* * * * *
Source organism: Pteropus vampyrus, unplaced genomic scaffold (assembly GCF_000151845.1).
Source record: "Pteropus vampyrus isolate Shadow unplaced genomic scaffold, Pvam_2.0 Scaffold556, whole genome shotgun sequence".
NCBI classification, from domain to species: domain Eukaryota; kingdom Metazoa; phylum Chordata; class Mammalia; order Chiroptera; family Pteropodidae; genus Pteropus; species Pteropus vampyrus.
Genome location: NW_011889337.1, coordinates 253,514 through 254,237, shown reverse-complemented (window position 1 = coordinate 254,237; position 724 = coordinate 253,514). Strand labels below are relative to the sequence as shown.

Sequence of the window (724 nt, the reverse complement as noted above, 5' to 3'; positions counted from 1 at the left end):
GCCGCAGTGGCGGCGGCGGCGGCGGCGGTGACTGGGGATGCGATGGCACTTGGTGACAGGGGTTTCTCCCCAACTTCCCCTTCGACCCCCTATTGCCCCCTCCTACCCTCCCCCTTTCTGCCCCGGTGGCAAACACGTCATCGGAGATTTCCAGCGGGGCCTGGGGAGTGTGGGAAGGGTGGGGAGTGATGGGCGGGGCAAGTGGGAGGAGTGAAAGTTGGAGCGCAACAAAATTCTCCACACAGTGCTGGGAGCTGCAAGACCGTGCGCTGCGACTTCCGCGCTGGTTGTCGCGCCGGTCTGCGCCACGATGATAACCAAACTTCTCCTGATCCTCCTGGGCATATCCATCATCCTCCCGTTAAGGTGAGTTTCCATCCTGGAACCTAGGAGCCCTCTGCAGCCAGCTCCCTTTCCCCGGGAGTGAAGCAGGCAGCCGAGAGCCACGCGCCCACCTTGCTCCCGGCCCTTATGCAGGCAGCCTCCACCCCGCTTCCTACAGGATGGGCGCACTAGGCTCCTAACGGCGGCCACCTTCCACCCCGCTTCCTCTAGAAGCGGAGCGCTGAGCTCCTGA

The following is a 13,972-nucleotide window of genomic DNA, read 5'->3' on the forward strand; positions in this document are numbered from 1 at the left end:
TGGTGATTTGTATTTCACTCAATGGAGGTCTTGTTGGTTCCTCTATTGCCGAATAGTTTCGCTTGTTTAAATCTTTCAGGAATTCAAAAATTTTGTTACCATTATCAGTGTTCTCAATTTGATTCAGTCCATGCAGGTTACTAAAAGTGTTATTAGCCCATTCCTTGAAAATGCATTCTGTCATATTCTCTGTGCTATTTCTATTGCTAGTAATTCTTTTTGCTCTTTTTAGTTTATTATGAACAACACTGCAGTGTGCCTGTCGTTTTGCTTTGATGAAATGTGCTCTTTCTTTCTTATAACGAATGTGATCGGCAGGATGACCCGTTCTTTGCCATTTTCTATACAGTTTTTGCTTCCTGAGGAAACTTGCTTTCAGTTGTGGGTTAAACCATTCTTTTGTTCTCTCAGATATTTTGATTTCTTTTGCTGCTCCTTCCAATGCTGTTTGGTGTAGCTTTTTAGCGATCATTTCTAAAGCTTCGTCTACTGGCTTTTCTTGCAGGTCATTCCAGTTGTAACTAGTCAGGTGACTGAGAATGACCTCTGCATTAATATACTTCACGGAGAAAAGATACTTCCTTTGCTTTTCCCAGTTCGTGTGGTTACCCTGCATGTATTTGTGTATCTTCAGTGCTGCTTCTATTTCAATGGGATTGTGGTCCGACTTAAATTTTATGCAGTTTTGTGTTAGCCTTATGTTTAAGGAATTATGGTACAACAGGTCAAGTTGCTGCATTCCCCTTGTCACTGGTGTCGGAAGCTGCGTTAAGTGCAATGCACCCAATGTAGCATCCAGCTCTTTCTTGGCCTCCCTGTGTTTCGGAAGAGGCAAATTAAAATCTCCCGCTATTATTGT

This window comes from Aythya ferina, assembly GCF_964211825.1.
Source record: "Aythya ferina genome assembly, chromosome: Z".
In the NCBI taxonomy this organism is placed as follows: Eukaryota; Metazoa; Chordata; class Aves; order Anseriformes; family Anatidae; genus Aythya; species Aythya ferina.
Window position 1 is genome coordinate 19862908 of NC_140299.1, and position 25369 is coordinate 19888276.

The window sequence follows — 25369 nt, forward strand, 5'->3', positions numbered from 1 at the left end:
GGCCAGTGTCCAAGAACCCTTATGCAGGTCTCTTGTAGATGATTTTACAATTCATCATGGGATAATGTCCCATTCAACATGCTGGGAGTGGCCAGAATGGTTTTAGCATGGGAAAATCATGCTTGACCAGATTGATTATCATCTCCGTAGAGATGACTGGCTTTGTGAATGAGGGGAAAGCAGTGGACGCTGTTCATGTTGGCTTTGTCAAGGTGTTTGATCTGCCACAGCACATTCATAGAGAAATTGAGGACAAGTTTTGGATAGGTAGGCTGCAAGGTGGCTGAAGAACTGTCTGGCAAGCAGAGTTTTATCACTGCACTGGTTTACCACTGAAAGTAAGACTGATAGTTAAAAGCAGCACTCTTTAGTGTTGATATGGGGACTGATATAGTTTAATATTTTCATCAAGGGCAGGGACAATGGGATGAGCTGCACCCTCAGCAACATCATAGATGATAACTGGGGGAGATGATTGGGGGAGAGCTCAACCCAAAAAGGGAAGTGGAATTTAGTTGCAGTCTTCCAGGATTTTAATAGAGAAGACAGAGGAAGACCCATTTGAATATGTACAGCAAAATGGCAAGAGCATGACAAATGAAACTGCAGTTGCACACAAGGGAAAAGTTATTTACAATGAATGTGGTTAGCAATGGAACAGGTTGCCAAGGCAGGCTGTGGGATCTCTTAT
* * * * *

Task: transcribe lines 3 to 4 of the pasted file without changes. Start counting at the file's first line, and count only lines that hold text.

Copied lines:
NCBI classification, from domain to species: domain Eukaryota; kingdom Metazoa; phylum Chordata; class Mammalia; order Chiroptera; family Pteropodidae; genus Pteropus; species Pteropus vampyrus.
Genome location: NW_011889337.1, coordinates 253,514 through 254,237, shown reverse-complemented (window position 1 = coordinate 254,237; position 724 = coordinate 253,514). Strand labels below are relative to the sequence as shown.